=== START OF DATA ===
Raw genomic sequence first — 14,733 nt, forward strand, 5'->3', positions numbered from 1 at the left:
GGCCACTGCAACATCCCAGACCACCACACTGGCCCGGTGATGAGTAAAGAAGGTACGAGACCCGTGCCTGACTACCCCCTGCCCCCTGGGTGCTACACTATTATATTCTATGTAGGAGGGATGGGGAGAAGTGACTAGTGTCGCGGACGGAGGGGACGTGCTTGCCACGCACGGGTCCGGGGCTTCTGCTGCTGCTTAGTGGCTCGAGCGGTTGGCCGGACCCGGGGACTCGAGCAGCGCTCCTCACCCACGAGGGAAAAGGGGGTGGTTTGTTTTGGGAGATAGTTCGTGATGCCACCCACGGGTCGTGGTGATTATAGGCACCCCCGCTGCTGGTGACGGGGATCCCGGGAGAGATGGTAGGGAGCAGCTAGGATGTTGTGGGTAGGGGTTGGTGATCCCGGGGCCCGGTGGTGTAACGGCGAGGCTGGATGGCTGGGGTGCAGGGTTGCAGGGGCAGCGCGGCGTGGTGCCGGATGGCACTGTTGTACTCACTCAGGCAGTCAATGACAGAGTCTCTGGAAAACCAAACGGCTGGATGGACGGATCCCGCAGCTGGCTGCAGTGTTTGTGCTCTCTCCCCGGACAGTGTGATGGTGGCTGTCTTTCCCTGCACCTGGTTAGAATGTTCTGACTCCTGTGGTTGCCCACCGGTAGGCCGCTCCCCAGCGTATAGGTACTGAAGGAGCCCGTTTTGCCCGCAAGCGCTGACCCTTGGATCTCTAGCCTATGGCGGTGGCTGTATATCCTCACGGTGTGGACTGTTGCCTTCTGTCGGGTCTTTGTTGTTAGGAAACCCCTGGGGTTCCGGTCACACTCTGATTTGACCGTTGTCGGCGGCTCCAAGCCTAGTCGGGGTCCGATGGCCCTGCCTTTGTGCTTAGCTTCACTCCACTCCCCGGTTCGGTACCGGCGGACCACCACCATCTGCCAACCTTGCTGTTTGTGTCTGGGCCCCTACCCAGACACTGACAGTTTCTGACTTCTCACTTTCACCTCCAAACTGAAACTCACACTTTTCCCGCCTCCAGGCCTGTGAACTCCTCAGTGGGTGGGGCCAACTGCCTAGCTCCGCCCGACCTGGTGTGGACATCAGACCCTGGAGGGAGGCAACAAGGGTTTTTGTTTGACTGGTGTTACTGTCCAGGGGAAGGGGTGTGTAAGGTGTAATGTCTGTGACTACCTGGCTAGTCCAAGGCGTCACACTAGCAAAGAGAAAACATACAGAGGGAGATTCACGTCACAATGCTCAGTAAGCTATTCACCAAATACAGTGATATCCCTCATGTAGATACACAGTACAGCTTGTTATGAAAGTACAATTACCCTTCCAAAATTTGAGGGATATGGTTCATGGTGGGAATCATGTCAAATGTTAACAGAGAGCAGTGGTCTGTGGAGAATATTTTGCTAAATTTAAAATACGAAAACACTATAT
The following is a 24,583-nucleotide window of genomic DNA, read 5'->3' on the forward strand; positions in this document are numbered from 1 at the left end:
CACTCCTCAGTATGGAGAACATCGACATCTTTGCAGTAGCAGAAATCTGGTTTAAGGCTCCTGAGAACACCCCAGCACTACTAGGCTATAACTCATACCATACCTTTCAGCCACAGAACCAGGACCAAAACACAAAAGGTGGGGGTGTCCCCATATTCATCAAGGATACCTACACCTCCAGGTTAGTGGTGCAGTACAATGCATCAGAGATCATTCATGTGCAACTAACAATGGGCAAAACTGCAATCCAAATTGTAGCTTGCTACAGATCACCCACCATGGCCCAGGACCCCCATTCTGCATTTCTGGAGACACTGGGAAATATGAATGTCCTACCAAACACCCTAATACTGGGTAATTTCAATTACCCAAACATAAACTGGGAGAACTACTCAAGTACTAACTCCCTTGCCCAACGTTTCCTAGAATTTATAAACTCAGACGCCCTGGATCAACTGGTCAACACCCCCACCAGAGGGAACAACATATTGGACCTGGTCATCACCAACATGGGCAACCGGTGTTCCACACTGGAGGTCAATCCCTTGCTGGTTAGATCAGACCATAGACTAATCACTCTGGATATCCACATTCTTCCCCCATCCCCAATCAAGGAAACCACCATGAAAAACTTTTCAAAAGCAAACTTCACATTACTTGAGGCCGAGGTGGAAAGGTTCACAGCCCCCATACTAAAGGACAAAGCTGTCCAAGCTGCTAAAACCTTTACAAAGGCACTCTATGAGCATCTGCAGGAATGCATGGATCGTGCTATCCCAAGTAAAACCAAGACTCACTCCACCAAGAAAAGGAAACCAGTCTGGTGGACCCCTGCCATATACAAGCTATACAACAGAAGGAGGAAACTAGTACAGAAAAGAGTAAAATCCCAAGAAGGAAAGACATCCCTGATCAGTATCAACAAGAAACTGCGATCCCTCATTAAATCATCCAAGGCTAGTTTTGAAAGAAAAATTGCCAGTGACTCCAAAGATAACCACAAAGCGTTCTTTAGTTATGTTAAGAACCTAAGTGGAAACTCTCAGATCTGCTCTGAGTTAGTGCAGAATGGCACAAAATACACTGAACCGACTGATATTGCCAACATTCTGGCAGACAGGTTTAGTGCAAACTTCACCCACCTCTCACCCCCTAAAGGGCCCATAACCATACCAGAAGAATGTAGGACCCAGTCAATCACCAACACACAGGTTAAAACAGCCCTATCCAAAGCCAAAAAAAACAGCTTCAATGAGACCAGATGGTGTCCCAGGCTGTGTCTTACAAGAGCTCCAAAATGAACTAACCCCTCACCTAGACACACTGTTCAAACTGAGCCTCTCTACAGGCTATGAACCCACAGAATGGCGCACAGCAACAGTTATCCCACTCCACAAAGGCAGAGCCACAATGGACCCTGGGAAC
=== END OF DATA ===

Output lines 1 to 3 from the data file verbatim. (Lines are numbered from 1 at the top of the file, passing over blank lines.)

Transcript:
Raw genomic sequence first — 14,733 nt, forward strand, 5'->3', positions numbered from 1 at the left:
GGCCACTGCAACATCCCAGACCACCACACTGGCCCGGTGATGAGTAAAGAAGGTACGAGACCCGTGCCTGACTACCCCCTGCCCCCTGGGTGCTACACTATTATATTCTATGTAGGAGGGATGGGGAGAAGTGACTAGTGTCGCGGACGGAGGGGACGTGCTTGCCACGCACGGGTCCGGGGCTTCTGCTGCTGCTTAGTGGCTCGAGCGGTTGGCCGGACCCGGGGACTCGAGCAGCGCTCCTCACCCACGAGGGAAAAGGGGGTGGTTTGTTTTGGGAGATAGTTCGTGATGCCACCCACGGGTCGTGGTGATTATAGGCACCCCCGCTGCTGGTGACGGGGATCCCGGGAGAGATGGTAGGGAGCAGCTAGGATGTTGTGGGTAGGGGTTGGTGATCCCGGGGCCCGGTGGTGTAACGGCGAGGCTGGATGGCTGGGGTGCAGGGTTGCAGGGGCAGCGCGGCGTGGTGCCGGATGGCACTGTTGTACTCACTCAGGCAGTCAATGACAGAGTCTCTGGAAAACCAAACGGCTGGATGGACGGATCCCGCAGCTGGCTGCAGTGTTTGTGCTCTCTCCCCGGACAGTGTGATGGTGGCTGTCTTTCCCTGCACCTGGTTAGAATGTTCTGACTCCTGTGGTTGCCCACCGGTAGGCCGCTCCCCAGCGTATAGGTACTGAAGGAGCCCGTTTTGCCCGCAAGCGCTGACCCTTGGATCTCTAGCCTATGGCGGTGGCTGTATATCCTCACGGTGTGGACTGTTGCCTTCTGTCGGGTCTTTGTTGTTAGGAAACCCCTGGGGTTCCGGTCACACTCTGATTTGACCGTTGTCGGCGGCTCCAAGCCTAGTCGGGGTCCGATGGCCCTGCCTTTGTGCTTAGCTTCACTCCACTCCCCGGTTCGGTACCGGCGGACCACCACCATCTGCCAACCTTGCTGTTTGTGTCTGGGCCCCTACCCAGACACTGACAGTTTCTGACTTCTCACTTTCACCTCCAAACTGAAACTCACACTTTTCCCGCCTCCAGGCCTGTGAACTCCTCAGTGGGTGGGGCCAACTGCCTAGCTCCGCCCGACCTGGTGTGGACATCAGACCCTGGAGGGAGGCAACAAGGGTTTTTGTTTGACTGGTGTTACTGTCCAGGGGAAGGGGTGTGTAAGGTGTAATGTCTGTGACTACCTGGCTAGTCCAAGGCGTCACACTAGCAAAGAGAAAACATACAGAGGGAGATTCACGTCACAATGCTCAGTAAGCTATTCACCAAATACAGTGATATCCCTCATGTAGATACACAGTACAGCTTGTTATGAAAGTACAATTACCCTTCCAAAATTTGAGGGATATGGTTCATGGTGGGAATCATGTCAAATGTTAACAGAGAGCAGTGGTCTGTGGAGAATATTTTGCTAAATTTAAAATACGAAAACACTATAT
The following is a 24,583-nucleotide window of genomic DNA, read 5'->3' on the forward strand; positions in this document are numbered from 1 at the left end: